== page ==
UKC

7a at 70? Yes you can!

© Ivor McCourt

Whilst down at the wall a few months back, I came across a familiar face doing laps on the auto-belay lines. He smiled as I watched him catch his breath after a particularly tiring run.

"How are you?" Ivor enquired, breathless. 

"Great thanks, yourself?"

"Well...I'm still here!" came his reply.

I laughed and Ivor steered the conversation back towards me for a minute or so. I asked what he had been up to:

"Not much, same old!" he replied. A good few seconds passed, until he exclaimed: "Oh, I climbed my first 7a outdoors last week, and I've just turned 70!" as though he'd almost forgotten about it...

Ivor on Corrieman 6c, Ratho Quarry  © Ivor McCourt
Ivor on Corrieman 6c, Ratho Quarry
© Ivor McCourt


Dr Ivor McCourt lives in Edinburgh and is a professional Engineer. He specialised in the design of high pressure hydraulic systems, including hydraulics in aircraft, offshore and military. He's a regular face at EICA:Ratho and despite his age, appears to train harder than many climbers 40 or 50 years younger than him. I was inspired by his achievement of "7a at 70" and thought I'd ask him some questions to find out more and share his story...

When and how did you start climbing?

I used to do underwater diving and water ski slalom and racing, but in the teams I was involved with, individuals got old and there were too many commitments. I looked for alternative activities and tried climbing and really liked it, that was in 1987 when I was 42. 

photo
Ivor McCourt getting ready for the 7a redpoint
© Climbnow

Was 7a a long-term goal? Why 7a in particular?

I climbed quite a lot but not particularly hard, then I had a lot of time away from climbing because of business commitments. When I came back to it, I was not climbing fit and was more than a bit rusty, very scary. I decided I must be in physical shape for this activity and be using best current safety practices. At this time I started climbing and training with Euan Whittaker and Martin Holland. Euan supplied the routines and direction for the gym, flexibility, wall and bouldering sessions. They are both seriously focussed on safety, physical and psychological training. The training was/is hard but showed real results in strength, stamina and flexibility which translated to climbing better. So when my 70th birthday approached, 7a at 70 did not seem too ridiculous, and I set the goal. I mentioned it to some of my peers, they asked if I had fallen off and landed on my head recently!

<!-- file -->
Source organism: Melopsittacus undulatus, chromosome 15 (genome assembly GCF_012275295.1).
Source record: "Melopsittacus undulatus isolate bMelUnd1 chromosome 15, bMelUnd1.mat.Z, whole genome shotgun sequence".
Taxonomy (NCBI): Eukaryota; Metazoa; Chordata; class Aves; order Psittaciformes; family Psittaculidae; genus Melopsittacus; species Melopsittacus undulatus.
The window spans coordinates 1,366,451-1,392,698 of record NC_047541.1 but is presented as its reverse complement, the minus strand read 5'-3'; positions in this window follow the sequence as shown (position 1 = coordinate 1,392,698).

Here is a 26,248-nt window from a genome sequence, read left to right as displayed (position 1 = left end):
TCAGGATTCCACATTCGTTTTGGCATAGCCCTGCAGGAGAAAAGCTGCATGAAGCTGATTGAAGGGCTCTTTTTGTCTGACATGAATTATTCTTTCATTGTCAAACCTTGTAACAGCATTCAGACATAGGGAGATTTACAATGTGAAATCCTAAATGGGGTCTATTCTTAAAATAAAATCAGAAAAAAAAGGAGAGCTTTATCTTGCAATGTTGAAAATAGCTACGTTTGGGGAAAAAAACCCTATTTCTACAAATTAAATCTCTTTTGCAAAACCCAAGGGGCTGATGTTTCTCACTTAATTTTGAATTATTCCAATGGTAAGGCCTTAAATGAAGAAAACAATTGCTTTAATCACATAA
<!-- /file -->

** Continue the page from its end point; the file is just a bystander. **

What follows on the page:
Tell us a bit about the process of redpointing the route - Short Haul, at Rob’s Reed.

As this grade is at my limit I knew that I would have to redpoint it.
The hardest move was moving from an under cling on my left hand with my feet on small holds and making a huge move with my right into a horizontal break that was at the limit of my reach. After the first attempt on the first day I knew I would succeed, we came back a few days later and I got it.

photo
Ivor looking strong on Short Haul 7a
© Ivor McCourt

How did it feel when you topped out?

It was a mixture of exhilaration, relief that I had not blown it, and the realisation that I am not over the hill yet!

"Huge gains are possible at any age, the main thing is to start slow to avoid injuries and build up gradually."

You turned 70 this year - do you see many people of your age down the wall or at the crag? Do you think more people will climb into their 60's and 70's in the future? If so, why?

There are a few people of my age that I see at the wall and crags. Most of the climbers of my age for whatever reason, do not believe that structured training can help their climbing. Also there is a widespread belief in my peer group that it's impossible to build strength/muscle after approximately 60. I have kicked that myth right into the long grass! I sincerely believe that more people will climb hard into their 60s, 70s and beyond as structured training becomes more accepted for all age groups. 

photo
Swing out Sister 6b, Spain
© Ivor McCourt

What advice would you give you someone who thinks their "best days are behind them" and might lack the confidence to aim high?

Huge gains are possible at any age, the main thing is to start slow to avoid injuries and build up gradually. You must have a structured programme that is done regularly. The programme must be set by a person who has experience of climbing/training climbers. Anything is possible, if one wants it enough, and has the discipline to set short and long term goals.

What do you want to achieve next?

To enjoy myself in the outdoors, and maybe, 8a at 80 who knows!

Watch a clip of Ivor on Short Haul below. Thanks to Euan Whittaker and Martin Holland from Climbnow.co.uk for the images and video.

 

7A at 70!!Congratulations to Ivor who led F7A at Robs Reed today. This effort is even better given the fact that Ivor turned 70 in February. This short video clip shows some of the moves on the route.

Posted by Climbnow on Monday, 13 April 2015



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15 Oct, 2015
I like the trajectory... assuming I can still do 6a at 60!
15 Oct, 2015
Well you can definitely build muscle after the age of 60, I didn't start climbing until 61 and I've gained muscles I didn't know I had! What an inspiring article.
15 Oct, 2015
I may well be wrong, but I'm sure John Sheard was still climbing 7c when he reached his 70's.
15 Oct, 2015
Great stuff
15 Oct, 2015
Go Ivor! 7a+ at 71? I think there is probably a big difference between pushing your grade at 70 as opposed to just maintaining a grade achieved years earlier.
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